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July 27, 2012

News

Special Forces troops train opposing forces during CSTX

By PFC James Bradford, 372nd Mobile Public Affairs Detachment

FORT McCOY, Wis. — The Combat Support Training Exercise (CSTX) at Fort McCoy is a chance for Soldiers from all over the U.S. to go through training scenarios and hone in on their warrior tasks and battle drills.
PHOTO: A team leader for the opposing force during the Combat Support Training Exercise, checks each member of his team. Photo by PFC James Bradford
Sgt. Alfred Regis, a team leader for the opposing force during the Combat Support Training Exercise, checks each member of his team to prepare a situation report after an ambush. (Photo by Pfc. James Bradford)

To make the scenarios as realistic as possible, the 314th Combat Sustainment Support Battalion brought in a Special Forces (SF) unit to help teach proper techniques to the opposing force (OPFOR) team, said Spc. Marie Rosanne Quicho, a transportation management coordinator in the 645th Transportation Company from Las Vegas.

There is stillness throughout the area. The team is set. The sound of tires rolling up the road is getting louder. The anticipation builds. Boom! “Open fire!” The attack is now underway.

Sgt. Alfred Regis, a wheeled vehicle mechanic recovery specialist from the 645th Transportation Company and one of the team leaders for the OPFOR, and his team begin their attack on the convoy of coalition forces rolling through the area.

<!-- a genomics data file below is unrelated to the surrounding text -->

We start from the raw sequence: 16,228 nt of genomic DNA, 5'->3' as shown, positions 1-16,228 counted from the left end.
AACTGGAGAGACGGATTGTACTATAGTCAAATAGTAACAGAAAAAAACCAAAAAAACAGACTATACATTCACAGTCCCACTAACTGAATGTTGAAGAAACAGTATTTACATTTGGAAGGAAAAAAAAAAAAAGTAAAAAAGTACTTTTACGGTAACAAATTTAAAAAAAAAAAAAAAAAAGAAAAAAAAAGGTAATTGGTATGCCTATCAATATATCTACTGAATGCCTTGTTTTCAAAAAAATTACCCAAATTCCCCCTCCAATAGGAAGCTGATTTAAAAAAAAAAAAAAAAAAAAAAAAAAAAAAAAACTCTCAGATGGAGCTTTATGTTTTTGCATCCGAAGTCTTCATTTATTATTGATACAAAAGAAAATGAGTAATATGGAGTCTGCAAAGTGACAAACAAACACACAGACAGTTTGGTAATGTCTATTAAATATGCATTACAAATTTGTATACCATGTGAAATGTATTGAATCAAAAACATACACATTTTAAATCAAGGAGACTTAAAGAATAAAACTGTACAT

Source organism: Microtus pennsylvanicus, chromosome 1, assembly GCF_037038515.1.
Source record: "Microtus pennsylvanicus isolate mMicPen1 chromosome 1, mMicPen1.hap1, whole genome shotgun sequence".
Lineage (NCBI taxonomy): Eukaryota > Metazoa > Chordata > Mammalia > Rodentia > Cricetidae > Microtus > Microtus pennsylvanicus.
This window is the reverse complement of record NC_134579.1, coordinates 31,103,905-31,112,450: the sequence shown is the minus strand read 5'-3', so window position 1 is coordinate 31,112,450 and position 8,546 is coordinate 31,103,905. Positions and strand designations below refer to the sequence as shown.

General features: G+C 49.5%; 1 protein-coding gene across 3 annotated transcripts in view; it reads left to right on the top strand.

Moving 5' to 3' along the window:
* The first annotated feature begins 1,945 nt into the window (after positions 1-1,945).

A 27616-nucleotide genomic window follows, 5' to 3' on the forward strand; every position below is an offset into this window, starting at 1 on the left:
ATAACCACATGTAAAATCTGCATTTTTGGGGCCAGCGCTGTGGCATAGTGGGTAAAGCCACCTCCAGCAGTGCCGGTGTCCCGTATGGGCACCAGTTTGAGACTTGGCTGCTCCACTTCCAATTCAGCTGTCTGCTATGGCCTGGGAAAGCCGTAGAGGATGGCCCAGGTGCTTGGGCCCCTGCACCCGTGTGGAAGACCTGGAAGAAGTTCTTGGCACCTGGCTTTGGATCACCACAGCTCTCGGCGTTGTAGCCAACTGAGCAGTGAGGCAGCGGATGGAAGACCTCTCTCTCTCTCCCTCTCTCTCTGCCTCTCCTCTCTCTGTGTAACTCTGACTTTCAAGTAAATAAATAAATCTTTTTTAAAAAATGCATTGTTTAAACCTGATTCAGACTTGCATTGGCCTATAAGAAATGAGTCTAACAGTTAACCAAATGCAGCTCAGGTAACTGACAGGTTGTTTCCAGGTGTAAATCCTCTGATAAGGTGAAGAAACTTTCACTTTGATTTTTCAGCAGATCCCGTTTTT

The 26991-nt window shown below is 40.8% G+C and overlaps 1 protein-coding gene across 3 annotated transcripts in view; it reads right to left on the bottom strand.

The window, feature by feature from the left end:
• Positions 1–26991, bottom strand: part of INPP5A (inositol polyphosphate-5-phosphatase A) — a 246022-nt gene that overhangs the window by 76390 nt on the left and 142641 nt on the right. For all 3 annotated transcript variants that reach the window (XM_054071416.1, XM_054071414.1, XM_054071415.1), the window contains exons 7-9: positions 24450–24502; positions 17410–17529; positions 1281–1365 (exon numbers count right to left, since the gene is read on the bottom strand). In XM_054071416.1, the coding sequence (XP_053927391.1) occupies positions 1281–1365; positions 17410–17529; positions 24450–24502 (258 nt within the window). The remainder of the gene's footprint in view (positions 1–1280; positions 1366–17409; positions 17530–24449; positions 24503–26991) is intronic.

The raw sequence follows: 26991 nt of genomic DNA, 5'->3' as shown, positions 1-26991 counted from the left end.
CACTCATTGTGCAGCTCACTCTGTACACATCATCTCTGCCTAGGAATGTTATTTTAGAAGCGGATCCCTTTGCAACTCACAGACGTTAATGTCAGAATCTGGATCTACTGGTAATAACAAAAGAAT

“Normally the SF will get the mission for the following day and will disseminate down to me and I’ll take that information and let my Soldiers know,” said Regis. “I have to get my team ready. The SF tells me what I need to do the following morning and I get my team ready for that.”

PHOTO: Equipment to support training for a Special Forces Group is airdropped at Fort McCoy. Photo by Herb Dowell
Equipment to support training for a Special Forces Group supporting the Combat Support Training Exercise at Fort McCoy is airdropped into an installation landing zone. (Photo by Herb Dowell)

While the SF were at the CSTX to teach Soldiers how to maneuver, the missions are still led by the team leaders.

“I ensure that all their equipment is good, their motivation level is up and they are excited about the mission,” said Regis.

A usual day for OPFOR starts by waking up at 5:30 a.m. to start preparing for the mission. Depending on what the mission is, they may have to improvise necessary items.

When Regis heard the news that his team was supposed to lead an attack involving simulated RPG fire, he and his team used whatever scraps they could find, mainly tubing and duct tape, to construct dummy RPGs. These lanes are definitely something Soldiers can expect to see when they go overseas, said Regis.

“We try to make the scenarios as realistic as possible,” said Regis. “However, with the fire ban in effect we have to focus more on vocalization.”

“We still have things like small-arms fire with blanks, “he added.

PHOTO: Members of a Special Forces Group parachute into Fort McCoy. Photo by Herb Dowell
Members of a Special Forces Group parachute into Fort McCoy at the beginning of the Combat Support Training Exercise. (Photo by Herb Dowell)

“The force will depend on the lane. If it’s small-arms fire, we usually just lay fire on the convoy as they pass through. It’s all mission dictating,” said Regis.

The OPFOR wants to make the scenarios as realistic as possible, however safety is always a factor, said Quicho.

“No physical contact is allowed on any type of mission,” said Regis.

The OPFOR is here for the length of the exercise.

Their time spent as OPFOR will count as their annual training, since the unit was limited with what they could do with their jobs, said Quicho.

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